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Boston Globe: Somewhere He Belongs

Friday, February 11, 2005

Somewhere He Belongs
February 2006
Linkin Park vocalist takes his hip-hop seriously
Mike Shinoda is part of the massive rock machine known as Linkin Park, which since breaking onto the national scene in 2000 has become one of the world's biggest bands. But Shinoda is occupied these days with his side project, Fort Minor, which released ''The Rising Tied" last fall and is now on its first tour. Shinoda wrote the songs on ''The Rising Tied," played most of the instruments, and produced the record with the supervision of Def Jam president (and recent Linkin Park collaborator) Jay-Z. We caught up with Shinoda to talk about his new project, hip-hop credibility, and what the future holds for Linkin Park.

Q. The most obvious place to start is, why create Fort Minor at all?
A. First let me say I'm more than proud of what Linkin Park has done and stands for. That said, it's true that I wanted to make a grittier, hip-hop-oriented record and try to develop a sound that just wouldn't be viable within what we do in Linkin Park. This is also a much more individualized and personal record. The songs here are really drawn from my personal experiences [including ''Kenji," which deals with his family's internment during World War II]. And I wanted to work with people I knew and was comfortable with, and that means that they didn't have to be big names. I had a certain luxury to try different things and attempt others -- I wanted to play every instrument -- and it started out that way, but I ended up doing what I thought was best to make a great record.

Q. You also seem to want to prove that you have a devotion to hip-hop and that you want to be taken seriously in that arena.
A. Most definitely. I had Jay-Z executive-produce the record, and I really wanted to dig deeper into my hip-hop roots and make an honest record that would be respected on the streets.

Q. On ''Cigarettes" you criticize a lot of hip-hop for being indulgent and solely focused on the hustle.
A. That was important, although some people may say, ''Who is he to criticize?" But as Jay said to me, ''If you love hip-hop, then you can criticize it." I mean, the main point of the song is that you can really love something like the movie ''Scarface," but don't be it. That's not productive to who we are as people.

Q. To criticize some elements of hip-hop, though, you had to make damn sure you were making an authentic hip-hop record.
A. Good point, and something I worried about. That's why I had Jay executive-produce, because it's important to have fresh ears. When he told me that he loved what we did, I knew we had nailed it, and I was completely flattered. I mean, this is Jay-Z.

Q. Now this Fort Minor tour is a short one, and you are playing small venues.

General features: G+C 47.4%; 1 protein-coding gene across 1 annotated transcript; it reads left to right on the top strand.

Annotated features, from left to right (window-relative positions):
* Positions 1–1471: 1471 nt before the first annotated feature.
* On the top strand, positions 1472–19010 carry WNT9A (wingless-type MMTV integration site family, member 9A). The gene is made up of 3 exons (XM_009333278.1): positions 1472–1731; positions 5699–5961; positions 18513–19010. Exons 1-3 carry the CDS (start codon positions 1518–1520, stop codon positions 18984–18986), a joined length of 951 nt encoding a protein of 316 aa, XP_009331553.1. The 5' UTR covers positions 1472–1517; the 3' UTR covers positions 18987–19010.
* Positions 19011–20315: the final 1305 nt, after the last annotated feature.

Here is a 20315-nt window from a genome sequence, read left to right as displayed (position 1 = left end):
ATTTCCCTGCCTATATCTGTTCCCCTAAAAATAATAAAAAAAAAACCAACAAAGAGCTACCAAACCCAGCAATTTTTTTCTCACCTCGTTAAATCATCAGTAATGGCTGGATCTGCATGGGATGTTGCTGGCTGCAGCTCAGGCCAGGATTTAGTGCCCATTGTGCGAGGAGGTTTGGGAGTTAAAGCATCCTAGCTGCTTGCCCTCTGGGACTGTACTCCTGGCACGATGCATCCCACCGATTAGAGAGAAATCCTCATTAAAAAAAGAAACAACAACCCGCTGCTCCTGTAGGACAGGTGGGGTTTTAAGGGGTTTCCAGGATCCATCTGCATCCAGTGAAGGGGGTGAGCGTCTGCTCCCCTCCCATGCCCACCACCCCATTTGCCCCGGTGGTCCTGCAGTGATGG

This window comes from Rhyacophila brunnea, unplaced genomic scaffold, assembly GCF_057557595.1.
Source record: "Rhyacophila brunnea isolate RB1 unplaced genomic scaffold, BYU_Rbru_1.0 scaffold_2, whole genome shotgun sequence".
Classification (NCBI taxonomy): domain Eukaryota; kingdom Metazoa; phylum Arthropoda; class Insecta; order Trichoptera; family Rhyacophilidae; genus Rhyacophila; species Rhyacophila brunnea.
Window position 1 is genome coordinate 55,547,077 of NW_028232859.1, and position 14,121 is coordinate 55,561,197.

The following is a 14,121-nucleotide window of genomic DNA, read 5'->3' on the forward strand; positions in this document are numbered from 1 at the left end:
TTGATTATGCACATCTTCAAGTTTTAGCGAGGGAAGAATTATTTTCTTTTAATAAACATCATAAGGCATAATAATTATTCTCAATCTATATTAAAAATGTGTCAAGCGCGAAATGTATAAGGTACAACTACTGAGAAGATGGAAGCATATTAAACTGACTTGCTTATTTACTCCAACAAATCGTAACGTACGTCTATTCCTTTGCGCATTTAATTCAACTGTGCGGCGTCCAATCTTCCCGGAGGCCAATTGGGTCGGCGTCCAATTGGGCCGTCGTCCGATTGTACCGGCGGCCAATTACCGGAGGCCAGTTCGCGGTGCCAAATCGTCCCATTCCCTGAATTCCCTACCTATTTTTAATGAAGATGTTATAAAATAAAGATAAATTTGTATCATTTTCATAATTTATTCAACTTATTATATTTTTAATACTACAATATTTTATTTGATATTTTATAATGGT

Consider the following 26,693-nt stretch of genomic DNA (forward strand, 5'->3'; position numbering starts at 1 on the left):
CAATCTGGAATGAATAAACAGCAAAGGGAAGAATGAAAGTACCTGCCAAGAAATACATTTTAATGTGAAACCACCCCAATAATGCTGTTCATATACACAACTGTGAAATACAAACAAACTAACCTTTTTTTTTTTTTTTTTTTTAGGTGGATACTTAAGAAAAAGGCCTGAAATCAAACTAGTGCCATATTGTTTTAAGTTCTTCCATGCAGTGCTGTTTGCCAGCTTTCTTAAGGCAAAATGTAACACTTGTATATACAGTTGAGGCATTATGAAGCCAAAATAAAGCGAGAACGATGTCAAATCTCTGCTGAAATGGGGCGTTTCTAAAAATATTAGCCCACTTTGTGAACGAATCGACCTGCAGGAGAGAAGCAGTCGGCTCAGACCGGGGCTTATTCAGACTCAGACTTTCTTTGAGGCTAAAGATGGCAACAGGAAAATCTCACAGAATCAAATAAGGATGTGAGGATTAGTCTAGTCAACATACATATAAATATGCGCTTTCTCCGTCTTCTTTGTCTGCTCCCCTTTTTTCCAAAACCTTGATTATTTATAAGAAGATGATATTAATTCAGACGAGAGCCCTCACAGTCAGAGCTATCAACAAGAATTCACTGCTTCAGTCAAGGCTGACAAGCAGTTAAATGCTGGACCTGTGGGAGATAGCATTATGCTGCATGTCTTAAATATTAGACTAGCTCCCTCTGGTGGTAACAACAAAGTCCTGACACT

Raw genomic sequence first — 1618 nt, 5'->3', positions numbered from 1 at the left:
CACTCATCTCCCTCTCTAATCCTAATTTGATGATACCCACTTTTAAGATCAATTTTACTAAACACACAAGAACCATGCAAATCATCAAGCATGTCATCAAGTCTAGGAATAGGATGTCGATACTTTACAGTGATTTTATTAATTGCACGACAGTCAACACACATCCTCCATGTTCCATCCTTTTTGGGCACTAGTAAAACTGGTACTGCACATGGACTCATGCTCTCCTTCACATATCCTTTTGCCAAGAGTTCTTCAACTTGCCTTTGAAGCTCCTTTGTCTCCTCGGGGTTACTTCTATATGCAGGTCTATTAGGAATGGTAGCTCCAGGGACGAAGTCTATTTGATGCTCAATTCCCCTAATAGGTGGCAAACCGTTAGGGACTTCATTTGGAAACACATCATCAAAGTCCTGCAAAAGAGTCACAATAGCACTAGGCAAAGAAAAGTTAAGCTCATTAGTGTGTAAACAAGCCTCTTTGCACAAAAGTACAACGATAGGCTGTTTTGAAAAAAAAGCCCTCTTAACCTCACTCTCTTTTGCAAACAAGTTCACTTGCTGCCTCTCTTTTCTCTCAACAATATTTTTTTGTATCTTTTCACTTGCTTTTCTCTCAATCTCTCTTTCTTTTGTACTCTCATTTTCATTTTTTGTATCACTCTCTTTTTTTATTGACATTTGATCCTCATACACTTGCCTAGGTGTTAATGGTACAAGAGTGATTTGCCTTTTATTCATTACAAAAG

A. That was crucial. We really wanted to bring the music to the people and make sure it was an intimate thing. But the show is a real production, sort of like a Nine Inch Nails show. That was the prototype for the tour and show. Play just a few shows but blow people away with the depth and power. We have 11 people onstage, and it's really musical. We were told that we'd be losing a lot of money this way -- a big production with few shows in small venues -- but I didn't care. I want this to be for the fans and show the music in the right light.

Q. Are you concerned that the record hasn't sold very well in the States? It hasn't even sold 100,000.
A. That's true, and to be honest I don't know why. We've done very well outside the United States, though. Maybe it's because it's more like an underground hip-hop record. But I'm confident that people will find it and the sales will build slowly. They all don't have to be immediate knockouts. You can get spoiled by some of the great success we've had with Linkin. Expectations aren't really in perspective for this kind of record.

Q. Let's talk about your position in the music business and how it has changed. Your music has always been about acknowledging the people who live on the margins and trying to bring some inclusiveness to our culture. But you have moved from being a struggling rock performer venting against [the establishment into being part of the establishment itself]. After all, you are now one of music's wealthiest performers.
A. That's true, but I always believed you can make money, just don't let money make you. We still try as much as we can to be fan oriented and do meet-and-greets at venues so fans know we are just like them, normal human beings, nothing more. I think it's also about the music you make, and I don't think our music represents corporate structure and exclusionary inclinations.

Q. Tell me about Linkin Park's threat to leave Warner Bros. In the end, was it really just a negotiating ploy to get as big a contract as you got?
A. I really can't talk about that at all except to say that I'm very happy that Linkin Park is making another record that will be out in the fall. It started out a bit of an ugly situation, but it all worked out great, and Linkin Park is back to making music. We feel we haven't reached our creative peak yet, and I think the label believes that also. So what it comes down to is moving forward in the right way and delivering a great record. That is really always the bottom line.

thanks to lptimes.com